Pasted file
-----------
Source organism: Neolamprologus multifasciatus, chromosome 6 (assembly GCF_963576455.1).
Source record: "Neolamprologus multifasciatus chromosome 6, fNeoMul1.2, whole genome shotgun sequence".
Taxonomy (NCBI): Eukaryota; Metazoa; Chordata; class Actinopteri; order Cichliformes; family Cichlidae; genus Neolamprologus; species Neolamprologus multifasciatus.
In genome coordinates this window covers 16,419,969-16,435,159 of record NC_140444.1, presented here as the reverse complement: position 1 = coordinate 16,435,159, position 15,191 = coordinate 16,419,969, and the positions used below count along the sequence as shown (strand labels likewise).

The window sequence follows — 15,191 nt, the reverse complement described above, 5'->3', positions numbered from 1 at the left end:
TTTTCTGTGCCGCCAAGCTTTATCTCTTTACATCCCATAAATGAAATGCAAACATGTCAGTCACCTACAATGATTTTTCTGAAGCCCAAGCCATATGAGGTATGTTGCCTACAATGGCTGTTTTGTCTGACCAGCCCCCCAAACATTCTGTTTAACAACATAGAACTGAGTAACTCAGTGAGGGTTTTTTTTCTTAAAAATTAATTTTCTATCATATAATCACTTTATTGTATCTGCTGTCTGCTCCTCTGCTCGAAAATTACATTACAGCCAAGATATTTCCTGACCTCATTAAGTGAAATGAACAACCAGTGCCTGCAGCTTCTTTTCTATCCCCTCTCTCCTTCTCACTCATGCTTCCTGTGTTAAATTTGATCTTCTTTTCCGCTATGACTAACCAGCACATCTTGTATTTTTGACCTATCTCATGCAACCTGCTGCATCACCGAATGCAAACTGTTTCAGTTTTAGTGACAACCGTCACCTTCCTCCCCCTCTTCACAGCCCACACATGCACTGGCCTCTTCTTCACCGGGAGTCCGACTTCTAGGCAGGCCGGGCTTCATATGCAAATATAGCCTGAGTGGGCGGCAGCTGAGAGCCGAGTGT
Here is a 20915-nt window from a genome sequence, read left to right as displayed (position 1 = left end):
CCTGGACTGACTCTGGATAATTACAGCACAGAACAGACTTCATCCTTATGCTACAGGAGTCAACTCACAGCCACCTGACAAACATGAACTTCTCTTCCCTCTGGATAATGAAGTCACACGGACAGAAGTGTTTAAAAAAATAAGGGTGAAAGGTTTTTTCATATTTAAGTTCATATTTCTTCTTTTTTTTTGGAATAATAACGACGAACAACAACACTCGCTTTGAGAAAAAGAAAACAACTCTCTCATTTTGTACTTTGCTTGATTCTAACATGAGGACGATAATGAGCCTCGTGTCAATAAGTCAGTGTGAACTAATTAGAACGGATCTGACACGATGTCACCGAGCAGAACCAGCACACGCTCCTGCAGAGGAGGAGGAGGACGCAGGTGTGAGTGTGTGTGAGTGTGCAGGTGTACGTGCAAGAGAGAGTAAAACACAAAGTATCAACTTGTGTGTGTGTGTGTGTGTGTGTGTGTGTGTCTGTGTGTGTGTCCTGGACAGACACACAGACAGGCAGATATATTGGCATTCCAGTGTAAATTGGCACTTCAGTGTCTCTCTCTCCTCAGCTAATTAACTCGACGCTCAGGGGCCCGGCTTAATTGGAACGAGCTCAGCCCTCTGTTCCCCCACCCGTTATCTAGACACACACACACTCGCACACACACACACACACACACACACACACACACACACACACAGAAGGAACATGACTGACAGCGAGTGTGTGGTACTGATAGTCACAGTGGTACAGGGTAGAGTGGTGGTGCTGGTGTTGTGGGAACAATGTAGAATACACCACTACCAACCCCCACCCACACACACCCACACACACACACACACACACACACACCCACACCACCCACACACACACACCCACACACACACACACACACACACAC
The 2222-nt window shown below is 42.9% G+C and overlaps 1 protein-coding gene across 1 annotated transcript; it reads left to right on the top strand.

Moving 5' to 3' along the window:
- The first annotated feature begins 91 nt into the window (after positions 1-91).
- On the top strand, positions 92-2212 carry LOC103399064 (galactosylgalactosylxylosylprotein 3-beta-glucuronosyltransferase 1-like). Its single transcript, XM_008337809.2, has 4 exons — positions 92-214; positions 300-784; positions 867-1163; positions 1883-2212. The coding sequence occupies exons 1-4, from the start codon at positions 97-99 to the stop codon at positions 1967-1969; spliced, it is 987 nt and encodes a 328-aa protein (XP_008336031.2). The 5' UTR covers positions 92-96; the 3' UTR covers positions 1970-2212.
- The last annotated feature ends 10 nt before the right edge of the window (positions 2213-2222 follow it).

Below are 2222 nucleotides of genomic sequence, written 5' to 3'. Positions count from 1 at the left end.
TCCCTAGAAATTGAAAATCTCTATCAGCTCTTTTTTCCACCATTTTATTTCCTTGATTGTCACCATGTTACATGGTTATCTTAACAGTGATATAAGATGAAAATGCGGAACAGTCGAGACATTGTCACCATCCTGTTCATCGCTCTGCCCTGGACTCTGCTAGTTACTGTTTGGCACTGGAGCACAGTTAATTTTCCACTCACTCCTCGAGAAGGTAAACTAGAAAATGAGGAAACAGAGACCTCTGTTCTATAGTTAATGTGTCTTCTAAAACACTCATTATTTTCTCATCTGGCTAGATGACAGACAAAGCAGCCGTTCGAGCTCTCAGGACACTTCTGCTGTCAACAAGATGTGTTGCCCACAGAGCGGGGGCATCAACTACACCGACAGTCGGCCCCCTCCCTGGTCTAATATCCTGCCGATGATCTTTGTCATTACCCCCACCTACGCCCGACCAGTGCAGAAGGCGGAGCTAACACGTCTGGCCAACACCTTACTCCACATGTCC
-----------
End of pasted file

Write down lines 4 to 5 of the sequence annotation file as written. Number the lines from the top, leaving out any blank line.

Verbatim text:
In genome coordinates this window covers 16,419,969-16,435,159 of record NC_140444.1, presented here as the reverse complement: position 1 = coordinate 16,435,159, position 15,191 = coordinate 16,419,969, and the positions used below count along the sequence as shown (strand labels likewise).

The window sequence follows — 15,191 nt, the reverse complement described above, 5'->3', positions numbered from 1 at the left end: